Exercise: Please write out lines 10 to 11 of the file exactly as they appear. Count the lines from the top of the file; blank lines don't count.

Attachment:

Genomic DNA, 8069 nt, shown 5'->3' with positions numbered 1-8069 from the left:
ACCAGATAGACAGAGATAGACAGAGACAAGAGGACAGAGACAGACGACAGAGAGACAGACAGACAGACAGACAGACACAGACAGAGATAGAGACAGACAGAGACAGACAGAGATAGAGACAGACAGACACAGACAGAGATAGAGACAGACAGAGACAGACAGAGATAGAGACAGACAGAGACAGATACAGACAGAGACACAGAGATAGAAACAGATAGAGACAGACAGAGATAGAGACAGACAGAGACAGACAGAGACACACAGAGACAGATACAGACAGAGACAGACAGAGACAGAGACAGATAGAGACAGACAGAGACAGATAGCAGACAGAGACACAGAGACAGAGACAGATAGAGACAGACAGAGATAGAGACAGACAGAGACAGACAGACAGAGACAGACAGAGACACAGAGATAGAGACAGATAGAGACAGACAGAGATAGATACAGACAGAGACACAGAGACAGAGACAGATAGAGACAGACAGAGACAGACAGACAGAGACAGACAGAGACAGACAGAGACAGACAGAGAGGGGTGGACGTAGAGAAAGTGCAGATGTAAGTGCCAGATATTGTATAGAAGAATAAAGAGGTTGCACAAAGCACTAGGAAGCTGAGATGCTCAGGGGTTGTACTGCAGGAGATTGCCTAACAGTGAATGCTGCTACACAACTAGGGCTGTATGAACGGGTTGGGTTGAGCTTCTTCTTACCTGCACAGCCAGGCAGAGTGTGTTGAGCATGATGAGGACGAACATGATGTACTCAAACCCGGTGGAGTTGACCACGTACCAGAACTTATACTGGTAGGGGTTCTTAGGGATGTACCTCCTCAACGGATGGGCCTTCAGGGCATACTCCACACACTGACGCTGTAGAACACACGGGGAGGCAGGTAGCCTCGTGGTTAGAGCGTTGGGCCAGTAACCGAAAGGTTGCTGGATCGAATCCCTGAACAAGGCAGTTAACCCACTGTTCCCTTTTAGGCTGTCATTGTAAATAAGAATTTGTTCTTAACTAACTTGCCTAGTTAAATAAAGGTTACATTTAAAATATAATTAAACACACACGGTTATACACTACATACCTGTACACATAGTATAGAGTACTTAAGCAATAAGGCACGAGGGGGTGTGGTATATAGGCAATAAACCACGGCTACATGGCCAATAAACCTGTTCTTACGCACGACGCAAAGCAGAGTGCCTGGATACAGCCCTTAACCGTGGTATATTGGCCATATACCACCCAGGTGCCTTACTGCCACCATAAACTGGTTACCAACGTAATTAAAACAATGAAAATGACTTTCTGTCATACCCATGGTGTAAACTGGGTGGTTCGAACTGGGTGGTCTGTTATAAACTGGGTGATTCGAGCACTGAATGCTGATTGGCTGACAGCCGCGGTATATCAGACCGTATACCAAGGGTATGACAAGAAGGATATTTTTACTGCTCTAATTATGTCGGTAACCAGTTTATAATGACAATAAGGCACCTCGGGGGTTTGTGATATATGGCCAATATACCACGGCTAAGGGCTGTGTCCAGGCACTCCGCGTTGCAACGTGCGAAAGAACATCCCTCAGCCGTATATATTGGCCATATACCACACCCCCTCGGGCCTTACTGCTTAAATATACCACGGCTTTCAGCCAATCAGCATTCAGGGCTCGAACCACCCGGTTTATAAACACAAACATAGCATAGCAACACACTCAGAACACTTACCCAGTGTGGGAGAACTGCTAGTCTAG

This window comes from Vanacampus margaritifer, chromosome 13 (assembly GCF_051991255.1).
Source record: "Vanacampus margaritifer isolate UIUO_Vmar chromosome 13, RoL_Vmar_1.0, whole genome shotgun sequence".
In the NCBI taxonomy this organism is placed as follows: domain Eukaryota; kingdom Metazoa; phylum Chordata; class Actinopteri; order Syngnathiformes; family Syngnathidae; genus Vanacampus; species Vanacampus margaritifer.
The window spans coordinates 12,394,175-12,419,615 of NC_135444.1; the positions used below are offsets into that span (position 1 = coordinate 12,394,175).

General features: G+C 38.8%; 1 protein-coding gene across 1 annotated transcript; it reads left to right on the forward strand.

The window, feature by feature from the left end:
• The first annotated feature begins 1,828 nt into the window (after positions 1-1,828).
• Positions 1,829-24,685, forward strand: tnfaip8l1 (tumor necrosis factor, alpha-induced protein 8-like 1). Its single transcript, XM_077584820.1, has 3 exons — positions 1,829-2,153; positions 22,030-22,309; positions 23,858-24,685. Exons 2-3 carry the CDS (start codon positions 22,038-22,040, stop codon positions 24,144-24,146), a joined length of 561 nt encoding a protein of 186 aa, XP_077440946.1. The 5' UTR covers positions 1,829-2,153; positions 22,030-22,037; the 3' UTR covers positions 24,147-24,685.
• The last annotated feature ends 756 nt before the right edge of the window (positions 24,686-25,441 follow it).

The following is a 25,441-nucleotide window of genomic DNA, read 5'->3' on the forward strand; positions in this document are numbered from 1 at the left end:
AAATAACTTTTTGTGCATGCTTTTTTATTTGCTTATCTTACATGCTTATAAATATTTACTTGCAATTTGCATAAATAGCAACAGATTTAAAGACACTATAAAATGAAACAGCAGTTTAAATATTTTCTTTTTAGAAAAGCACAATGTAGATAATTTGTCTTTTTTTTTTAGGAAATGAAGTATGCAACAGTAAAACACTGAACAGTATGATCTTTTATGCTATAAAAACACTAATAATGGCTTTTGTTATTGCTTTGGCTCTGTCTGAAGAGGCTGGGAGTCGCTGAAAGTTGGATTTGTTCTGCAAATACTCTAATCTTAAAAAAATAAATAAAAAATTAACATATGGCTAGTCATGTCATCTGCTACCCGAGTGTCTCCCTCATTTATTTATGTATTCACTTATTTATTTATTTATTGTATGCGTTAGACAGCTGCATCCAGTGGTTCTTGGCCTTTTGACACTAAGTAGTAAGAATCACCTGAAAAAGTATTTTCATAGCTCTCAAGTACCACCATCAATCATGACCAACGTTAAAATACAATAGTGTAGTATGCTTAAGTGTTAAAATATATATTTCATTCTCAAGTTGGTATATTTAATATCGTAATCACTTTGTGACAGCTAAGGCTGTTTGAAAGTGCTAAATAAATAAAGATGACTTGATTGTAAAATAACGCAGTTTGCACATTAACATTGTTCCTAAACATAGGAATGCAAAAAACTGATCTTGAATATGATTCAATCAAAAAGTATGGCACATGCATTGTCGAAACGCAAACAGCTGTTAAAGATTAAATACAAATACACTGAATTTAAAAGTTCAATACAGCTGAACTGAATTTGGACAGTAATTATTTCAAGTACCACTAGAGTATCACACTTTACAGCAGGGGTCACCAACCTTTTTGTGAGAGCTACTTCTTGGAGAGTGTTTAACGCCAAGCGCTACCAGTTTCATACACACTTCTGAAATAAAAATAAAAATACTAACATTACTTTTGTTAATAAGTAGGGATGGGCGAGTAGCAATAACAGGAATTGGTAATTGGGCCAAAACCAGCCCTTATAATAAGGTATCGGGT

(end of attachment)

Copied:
• Positions 1,829-24,685, forward strand: tnfaip8l1 (tumor necrosis factor, alpha-induced protein 8-like 1). Its single transcript, XM_077584820.1, has 3 exons — positions 1,829-2,153; positions 22,030-22,309; positions 23,858-24,685. Exons 2-3 carry the CDS (start codon positions 22,038-22,040, stop codon positions 24,144-24,146), a joined length of 561 nt encoding a protein of 186 aa, XP_077440946.1. The 5' UTR covers positions 1,829-2,153; positions 22,030-22,037; the 3' UTR covers positions 24,147-24,685.
• The last annotated feature ends 756 nt before the right edge of the window (positions 24,686-25,441 follow it).